11 Ways To Remain Sane During a Divorce

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In a model world, we would live a perfectly smooth, model life – joyful childhood, loving spouse, understanding in-laws, well-behaved, high-potential children, minimally ailing old age, and a painless death. Yet, that no-blemish, perfect model is conveyor belt, machine-made stuff. It’s a mirage. Life is handcrafted and I wish I had recognised that in the lead-up to the divorce and during the divorce. And most often how to remain sane during a divorce is something that you need people to tell you more than anything else.

When you handcraft a thing, there are dents and cracks, and sometimes, the thing crumbles.

When you handcraft a thing, there are dents and cracks, and sometimes, the thing crumbles.

In the middle of our hardship, it’s hard to see that these things happen in all lives. No one escapes.

Sometimes, you hammer it out and sometimes you glue it in. Sometimes, you start all over again with acceptance and patience.

Steps to stay sane during a divorce

Some things you need to keep in mind and need to follow in life to stay sane during a divorce.

1. Acceptance

The first requirement to retaining your sanity in the wake of a divorce is to remember that. Of these, the starting point is the calm acceptance of the fact that you are headed for a divorce.

2. Not a failure

Do not to consider yourself a failure, because a feeling of failure would lead you to reject yourself and your strength. It leads to shame, anger and depression. In a culture where perfection is who and what you are born to, and the milestones you have crossed, marriage being one of those, a fall has become a symbol of failure.

That is not so.

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‘The world breaks everyone,’ wrote Ernest Hemingway in A Farewell to Arms, ‘and afterward some are strong in the broken places.’

3. Learn from remorse

You can learn from remorse, and can let go, but guilt can pull you down. Aniket went through terrible guilt for years after his marriage broke up due to his extramarital relationship. Yet, you need to learn from the mistake and make the effort to move on.

Related reading: My fiancée taught me to move on

4.Take a deep breath

Take deep, calming breaths when anxiety suffocates you. Take a pen and a piece of paper and do a mind map. Place divorce in the centre. Branch out into the things that must be done.

List the next step for each of these branches. Don’t dwell on the outcome. Remember one rule; focus on what’s healthy for you and your children.

Remember one rule; focus on what’s healthy for you and your children.

Take it one step at a time, one day at a time. It can help you set the fears aside.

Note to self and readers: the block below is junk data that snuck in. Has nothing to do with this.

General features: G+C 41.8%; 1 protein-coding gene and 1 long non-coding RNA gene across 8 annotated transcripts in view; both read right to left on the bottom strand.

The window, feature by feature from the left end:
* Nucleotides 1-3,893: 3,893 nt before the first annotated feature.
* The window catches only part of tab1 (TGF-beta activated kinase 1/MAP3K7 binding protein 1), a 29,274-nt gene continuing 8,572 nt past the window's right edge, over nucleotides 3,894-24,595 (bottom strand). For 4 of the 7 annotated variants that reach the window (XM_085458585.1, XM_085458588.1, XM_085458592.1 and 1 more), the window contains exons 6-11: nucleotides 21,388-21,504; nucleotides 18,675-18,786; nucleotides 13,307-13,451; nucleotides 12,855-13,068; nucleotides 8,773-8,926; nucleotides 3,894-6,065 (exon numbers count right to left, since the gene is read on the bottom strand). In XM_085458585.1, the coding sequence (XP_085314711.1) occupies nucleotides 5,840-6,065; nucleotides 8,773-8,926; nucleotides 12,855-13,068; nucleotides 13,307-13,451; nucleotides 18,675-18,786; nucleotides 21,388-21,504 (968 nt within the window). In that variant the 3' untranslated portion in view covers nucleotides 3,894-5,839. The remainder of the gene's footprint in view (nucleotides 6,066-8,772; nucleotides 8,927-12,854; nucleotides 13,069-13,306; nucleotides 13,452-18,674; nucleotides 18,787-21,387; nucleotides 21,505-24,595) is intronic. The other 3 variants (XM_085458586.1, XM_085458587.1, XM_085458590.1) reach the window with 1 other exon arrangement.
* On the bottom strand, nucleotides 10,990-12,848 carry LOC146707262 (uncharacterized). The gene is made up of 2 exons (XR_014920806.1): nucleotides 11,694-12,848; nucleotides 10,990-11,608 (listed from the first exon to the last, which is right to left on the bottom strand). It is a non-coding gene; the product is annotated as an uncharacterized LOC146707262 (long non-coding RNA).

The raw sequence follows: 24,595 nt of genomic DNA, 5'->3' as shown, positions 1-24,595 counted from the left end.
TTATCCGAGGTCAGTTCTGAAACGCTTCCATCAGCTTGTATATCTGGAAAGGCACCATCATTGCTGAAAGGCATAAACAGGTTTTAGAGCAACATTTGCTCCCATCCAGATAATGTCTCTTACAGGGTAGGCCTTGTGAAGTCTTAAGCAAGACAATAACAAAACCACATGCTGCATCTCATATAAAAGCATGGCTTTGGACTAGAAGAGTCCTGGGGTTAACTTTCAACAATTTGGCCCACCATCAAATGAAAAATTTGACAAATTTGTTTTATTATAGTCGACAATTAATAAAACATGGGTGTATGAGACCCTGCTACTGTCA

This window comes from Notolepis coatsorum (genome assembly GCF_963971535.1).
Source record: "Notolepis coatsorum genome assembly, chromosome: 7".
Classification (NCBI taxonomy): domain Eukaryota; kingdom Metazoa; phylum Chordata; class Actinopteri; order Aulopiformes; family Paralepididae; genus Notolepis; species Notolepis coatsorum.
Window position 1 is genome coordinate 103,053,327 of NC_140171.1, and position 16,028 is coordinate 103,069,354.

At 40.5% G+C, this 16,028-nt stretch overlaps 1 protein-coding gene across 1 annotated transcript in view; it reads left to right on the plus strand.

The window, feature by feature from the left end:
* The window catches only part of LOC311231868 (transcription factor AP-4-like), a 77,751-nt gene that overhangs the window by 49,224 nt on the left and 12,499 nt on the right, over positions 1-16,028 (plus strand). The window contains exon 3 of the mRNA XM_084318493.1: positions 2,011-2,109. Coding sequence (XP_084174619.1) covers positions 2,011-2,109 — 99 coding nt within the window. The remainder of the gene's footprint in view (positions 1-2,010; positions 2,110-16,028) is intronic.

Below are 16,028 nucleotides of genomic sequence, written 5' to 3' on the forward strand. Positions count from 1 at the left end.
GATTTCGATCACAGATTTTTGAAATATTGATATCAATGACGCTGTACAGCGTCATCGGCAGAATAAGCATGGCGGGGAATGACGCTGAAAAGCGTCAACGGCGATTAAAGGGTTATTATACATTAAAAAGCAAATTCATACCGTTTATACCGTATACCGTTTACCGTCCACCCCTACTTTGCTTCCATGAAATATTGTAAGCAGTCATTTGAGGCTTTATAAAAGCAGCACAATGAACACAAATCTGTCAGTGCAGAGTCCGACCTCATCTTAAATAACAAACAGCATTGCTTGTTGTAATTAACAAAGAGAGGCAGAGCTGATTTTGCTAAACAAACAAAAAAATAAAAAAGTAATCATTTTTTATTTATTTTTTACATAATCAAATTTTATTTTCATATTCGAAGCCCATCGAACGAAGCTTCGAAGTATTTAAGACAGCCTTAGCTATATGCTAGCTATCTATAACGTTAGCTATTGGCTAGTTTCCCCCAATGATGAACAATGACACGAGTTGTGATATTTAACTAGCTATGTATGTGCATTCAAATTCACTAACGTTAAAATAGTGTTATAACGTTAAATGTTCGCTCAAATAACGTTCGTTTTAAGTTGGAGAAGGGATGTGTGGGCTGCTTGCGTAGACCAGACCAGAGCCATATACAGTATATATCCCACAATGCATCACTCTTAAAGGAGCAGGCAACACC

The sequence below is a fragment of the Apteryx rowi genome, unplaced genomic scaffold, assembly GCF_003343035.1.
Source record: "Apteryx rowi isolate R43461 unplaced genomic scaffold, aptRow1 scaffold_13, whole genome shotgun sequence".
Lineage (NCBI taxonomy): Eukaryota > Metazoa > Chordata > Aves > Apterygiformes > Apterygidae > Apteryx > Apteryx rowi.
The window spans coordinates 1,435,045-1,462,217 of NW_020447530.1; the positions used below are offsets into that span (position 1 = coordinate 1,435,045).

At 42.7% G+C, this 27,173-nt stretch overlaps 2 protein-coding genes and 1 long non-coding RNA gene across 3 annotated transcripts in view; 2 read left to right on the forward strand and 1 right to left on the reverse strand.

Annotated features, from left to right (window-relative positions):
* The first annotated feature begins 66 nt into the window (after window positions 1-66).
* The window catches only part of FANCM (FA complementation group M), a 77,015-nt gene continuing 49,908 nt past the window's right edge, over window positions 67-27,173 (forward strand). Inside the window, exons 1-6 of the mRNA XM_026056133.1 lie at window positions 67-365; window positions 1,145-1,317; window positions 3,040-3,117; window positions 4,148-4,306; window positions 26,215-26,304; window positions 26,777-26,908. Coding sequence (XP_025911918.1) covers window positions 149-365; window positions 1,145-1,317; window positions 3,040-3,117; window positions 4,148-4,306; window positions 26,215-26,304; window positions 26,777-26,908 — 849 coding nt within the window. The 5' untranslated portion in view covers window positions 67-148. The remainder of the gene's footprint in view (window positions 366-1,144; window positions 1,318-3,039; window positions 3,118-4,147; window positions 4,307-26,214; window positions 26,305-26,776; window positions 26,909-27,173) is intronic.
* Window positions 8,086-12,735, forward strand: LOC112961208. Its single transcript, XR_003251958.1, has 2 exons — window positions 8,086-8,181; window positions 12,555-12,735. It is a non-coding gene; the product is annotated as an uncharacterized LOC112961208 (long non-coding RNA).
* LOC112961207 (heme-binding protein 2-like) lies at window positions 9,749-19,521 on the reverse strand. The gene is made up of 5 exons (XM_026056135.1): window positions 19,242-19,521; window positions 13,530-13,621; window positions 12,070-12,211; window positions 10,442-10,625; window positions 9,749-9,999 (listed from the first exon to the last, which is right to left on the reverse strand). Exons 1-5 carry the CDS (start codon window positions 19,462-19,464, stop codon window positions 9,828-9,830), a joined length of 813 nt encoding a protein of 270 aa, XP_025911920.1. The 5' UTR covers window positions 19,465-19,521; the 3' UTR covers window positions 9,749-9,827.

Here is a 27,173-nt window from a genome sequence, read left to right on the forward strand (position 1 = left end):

5. Do not compare yourself with others

Do not compare yourself with others
Do not compare yourself with others

Not to another’s stable marriage, nor to a bigger or lower alimony. Even if you do not do this sort of comparison, you still need to watch out for the undercurrent in the subconscious.

Related reading: Have you fallen into the comparison trap?

6. Sometimes it’s only in your mind

Deep pain can hit you during religious events. These events are times of happy hungama, and it can hurt that divorced women are not made a part of them, or are relegated to a later number in the queue of blessings. My belief is that events based on such exclusion are not worth our time. Watch the pain and let go. Sometimes though, the trouble, as my mom has rightly said, was in my mind; the others weren’t excluding me.

7. Don’t feel out of place

Don't feel out of place
Don’t feel out of place

You don’t need to feel out of place when conversations regarding marriages or relationships take place. In fact, I realise my perspective of these has improved since my divorce – I now view these as an outsider, and I find more friends confiding in me with greater ease.

8. Have a good time

Have a good time
Have a good time

Give yourself not just the right, but the responsibility to have a good time, to let yourself forget the pain and sorrow and guilt for a while at least – even when your heart is breaking, even when you hit a new low…

9. It’s OK to laugh and to cry

When you can see your children suffer, give them the experiences that they enjoy. Let them know that it’s all right to laugh, to have a cup cake, to take a trip to the beach, the zoo, or a movie.

Man or woman, if you feel like a good cry, do it. It helped me a lot. Treat it as a medicine, and as a right. If the cry session makes you feel weaker, it’s because culture demands that you express your emotions with a stiff upper lip, which I’ve come to view as pointless. Overcoming this cultural conditioning benefits you immensely.

10. Open up to friends and to yourself

Open up to friends and to yourself
Open up to friends and to yourself

Open your soul to a few good friends or family. Sometimes, it’s easy to open up with an understanding stranger. In buses and hospital waiting rooms, I’ve experienced strangers sharing their trauma. Each such instance is a moment of release and lightens your burden.

11. Feel your suffering

Suffering isn’t about being the victim, rather it’s about pain. Feeling the suffering in the form of victimhood brings on anger and helplessness, and keeps you hinged to the past. That’s unhealthy and holds back your recovery. Feeling it in the form of pain helps you let go and move forward.

These steps can help you stand on your physical and psychological feet sooner and stronger.

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